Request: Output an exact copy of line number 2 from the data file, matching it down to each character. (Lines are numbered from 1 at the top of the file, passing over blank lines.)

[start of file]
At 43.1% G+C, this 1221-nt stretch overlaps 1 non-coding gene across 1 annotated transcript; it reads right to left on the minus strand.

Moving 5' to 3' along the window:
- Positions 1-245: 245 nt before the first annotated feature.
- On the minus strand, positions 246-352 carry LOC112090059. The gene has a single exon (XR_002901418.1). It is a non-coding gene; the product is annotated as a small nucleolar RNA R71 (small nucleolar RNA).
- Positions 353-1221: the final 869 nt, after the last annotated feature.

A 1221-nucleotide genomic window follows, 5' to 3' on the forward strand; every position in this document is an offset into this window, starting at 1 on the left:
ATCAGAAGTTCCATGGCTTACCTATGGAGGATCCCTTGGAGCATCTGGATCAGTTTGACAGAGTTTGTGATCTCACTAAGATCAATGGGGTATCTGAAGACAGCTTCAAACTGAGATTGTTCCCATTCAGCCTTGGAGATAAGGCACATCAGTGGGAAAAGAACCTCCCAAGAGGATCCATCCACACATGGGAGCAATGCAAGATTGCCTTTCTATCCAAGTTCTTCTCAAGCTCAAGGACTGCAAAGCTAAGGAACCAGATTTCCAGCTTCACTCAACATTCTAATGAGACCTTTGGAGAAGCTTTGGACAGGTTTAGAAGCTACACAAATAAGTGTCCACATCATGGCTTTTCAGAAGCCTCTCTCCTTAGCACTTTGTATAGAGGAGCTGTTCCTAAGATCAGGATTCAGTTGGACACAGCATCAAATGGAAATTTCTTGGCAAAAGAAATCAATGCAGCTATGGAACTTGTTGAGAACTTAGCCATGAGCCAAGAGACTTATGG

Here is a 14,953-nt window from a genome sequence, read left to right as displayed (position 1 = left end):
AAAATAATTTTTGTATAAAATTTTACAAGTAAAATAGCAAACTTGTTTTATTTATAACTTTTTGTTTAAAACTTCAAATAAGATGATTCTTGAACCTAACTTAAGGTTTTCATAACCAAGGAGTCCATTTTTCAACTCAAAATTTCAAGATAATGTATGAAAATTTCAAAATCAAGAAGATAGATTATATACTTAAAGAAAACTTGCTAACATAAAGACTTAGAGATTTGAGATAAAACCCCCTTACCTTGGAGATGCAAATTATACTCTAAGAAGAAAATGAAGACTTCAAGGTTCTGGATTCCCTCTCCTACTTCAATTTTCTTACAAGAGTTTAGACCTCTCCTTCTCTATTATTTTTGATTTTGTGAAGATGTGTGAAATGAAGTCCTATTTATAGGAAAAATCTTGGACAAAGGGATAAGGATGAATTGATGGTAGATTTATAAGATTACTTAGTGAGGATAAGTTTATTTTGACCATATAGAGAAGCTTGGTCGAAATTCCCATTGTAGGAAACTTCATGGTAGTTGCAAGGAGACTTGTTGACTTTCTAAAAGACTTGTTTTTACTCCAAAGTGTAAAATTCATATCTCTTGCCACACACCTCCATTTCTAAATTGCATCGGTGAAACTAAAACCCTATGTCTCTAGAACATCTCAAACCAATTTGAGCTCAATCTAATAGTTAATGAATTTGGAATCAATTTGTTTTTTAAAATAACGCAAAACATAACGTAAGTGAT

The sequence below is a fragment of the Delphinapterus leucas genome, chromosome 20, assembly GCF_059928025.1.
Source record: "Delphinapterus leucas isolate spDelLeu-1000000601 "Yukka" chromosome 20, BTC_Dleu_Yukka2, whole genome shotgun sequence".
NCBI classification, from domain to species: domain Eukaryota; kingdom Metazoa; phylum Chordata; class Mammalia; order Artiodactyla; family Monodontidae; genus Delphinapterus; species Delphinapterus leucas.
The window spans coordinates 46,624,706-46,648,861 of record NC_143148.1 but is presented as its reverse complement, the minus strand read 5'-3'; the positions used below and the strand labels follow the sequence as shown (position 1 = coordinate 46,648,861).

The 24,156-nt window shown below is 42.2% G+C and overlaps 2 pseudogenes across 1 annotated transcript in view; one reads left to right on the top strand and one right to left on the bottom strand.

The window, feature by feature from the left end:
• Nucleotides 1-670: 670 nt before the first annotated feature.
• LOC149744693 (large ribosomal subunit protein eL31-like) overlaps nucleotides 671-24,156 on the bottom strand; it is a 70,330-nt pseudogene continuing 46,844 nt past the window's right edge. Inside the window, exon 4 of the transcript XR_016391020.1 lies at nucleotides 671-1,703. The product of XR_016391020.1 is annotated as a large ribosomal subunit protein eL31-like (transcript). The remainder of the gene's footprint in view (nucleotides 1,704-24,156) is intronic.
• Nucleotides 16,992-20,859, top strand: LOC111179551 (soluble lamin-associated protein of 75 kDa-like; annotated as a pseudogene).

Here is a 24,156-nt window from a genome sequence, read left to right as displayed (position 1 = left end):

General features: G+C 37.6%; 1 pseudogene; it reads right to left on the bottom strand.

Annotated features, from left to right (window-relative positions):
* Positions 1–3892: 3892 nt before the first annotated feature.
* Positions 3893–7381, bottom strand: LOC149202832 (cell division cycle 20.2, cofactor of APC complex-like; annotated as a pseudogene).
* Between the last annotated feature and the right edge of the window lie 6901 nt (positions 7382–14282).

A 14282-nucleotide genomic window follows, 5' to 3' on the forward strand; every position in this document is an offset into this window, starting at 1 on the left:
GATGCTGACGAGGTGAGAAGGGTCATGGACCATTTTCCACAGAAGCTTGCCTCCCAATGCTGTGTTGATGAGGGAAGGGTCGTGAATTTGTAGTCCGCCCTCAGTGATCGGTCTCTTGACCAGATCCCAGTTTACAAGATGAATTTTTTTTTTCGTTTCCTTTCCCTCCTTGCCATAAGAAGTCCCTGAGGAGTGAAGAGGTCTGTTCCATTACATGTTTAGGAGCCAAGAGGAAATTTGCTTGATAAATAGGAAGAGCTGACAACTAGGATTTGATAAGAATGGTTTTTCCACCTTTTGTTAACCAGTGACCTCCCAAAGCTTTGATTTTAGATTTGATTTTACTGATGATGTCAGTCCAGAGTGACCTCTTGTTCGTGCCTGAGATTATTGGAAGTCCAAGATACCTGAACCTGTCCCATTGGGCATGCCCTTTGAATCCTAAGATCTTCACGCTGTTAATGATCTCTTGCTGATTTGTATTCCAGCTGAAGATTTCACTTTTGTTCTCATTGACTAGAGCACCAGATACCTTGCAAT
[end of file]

Moving 5' to 3' along the window: